Departure of S.S. Nowshera from Mauritius
As mentioned earlier, the initial departure date of S.S. Nowshera from Mauritius was scheduled on 8th November for Colombo, but there had been three more postponements, the first was for 12th, the second for 14th and the third for the 15th November 1901 at five O’clock in the evening and its destination was not Colombo but Bombay. The Daily Publisher, Le Cernéen, Les Petites Affiches, The Standard and Le Journal de Maurice had advertised the date of departure of S.S. Nowshera to be on Friday 15th November at 5 p.m. According to Le Journal de Maurice, SS Nowshera was carrying 553 kg of sugar from the Chamber of Commerce. Besides, according to the new maritime document unearthed recently from the National Archives of Mauritius, S.S. Nowshera was also carrying 60 passengers and 2 children to Bombay.                     
                               
 Entry of Indians in Politics and Education
After more than a century, when we read or hear people saying that M. K. Gandhi had asked our forefathers to give education to our children, it seems that they were not sending their children to school. But this fact is not correct, because when we read the Yearly Records of the Education Department, whatever was the number of school population in 1901, the number of the Indian pupils attending school amounted to half in Government and non-Government schools. Was it not a remarkable landmark in the development of the Indian Community at the turn of the 20th century when M. K. Gandhi had visited Mauritius?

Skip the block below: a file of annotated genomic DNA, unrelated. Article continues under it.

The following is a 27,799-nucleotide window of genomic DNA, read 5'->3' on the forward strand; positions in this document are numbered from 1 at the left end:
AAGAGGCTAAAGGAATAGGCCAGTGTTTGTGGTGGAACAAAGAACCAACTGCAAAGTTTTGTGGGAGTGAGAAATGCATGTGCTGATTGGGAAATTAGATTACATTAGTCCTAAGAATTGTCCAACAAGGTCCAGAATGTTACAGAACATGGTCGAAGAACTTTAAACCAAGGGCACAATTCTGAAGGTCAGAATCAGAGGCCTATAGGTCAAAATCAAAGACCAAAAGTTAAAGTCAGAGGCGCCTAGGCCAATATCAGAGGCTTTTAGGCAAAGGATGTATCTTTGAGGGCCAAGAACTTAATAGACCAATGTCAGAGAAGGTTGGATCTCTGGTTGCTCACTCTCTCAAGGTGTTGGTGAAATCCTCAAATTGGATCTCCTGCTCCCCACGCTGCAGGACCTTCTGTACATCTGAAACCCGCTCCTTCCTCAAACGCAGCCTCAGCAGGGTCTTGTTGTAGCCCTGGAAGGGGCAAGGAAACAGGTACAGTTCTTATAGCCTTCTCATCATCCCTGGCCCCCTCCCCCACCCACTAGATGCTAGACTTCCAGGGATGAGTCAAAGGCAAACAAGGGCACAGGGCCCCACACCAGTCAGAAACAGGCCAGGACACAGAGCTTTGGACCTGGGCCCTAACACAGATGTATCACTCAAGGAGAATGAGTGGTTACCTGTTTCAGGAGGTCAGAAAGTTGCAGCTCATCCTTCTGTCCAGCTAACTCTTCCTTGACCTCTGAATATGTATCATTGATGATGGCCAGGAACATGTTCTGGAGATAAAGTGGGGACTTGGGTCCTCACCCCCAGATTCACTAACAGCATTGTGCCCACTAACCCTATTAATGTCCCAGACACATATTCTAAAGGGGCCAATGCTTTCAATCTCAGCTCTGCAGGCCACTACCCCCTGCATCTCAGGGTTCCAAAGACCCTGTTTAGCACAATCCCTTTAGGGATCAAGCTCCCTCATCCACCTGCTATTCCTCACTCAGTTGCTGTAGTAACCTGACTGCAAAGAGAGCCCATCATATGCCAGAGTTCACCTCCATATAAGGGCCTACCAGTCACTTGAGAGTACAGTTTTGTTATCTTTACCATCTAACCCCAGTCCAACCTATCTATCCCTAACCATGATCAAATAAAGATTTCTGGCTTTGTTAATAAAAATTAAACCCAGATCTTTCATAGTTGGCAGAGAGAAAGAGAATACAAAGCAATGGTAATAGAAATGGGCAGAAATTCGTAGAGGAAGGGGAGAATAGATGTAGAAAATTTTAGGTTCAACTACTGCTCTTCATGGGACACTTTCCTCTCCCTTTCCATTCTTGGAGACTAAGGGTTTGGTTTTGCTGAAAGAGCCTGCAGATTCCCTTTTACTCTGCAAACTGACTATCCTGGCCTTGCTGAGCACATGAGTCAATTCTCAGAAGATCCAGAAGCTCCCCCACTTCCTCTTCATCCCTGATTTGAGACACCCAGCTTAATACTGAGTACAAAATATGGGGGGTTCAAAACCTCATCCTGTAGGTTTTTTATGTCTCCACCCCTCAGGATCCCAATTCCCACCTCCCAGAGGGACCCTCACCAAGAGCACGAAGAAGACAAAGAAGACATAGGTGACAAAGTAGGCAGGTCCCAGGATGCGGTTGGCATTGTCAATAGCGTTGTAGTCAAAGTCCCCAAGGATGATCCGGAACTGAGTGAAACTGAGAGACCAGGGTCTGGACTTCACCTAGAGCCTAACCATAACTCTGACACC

Furthermore, it is interesting to consider whether the Indians were not involved in the country’s politics. This contention is also unfounded, because there are ample instances to substantiate that the Indians were taking active part in the country’s politics as from 1890’s. This means that they were in politics a decade before the visit of M. K. Gandhi to Mauritius. In fact, the Indian candidates were contesting the yearly Municipal Elections as from 1890, but they were unsuccessful until 1895. But in 1896, Dr. Hassen Sakir was elected in the Municipal Council election for a period of one year. Furthermore, he again contested the Municipal Elections in 1897 and 1900, and got himself elected in both for a period of three consecutive years. Not only this! Another Indian candidate, Abdulla Dustageer, who was also known as Abdulla Kalippa had contested the General Elections from Savanne District in January 1896 and January 1901, but both times he was unsuccessful.  Yet, these instances were ample proof that the Indians were involved in the country’s politics, long before the visit of M. K. Gandhi to Mauritius.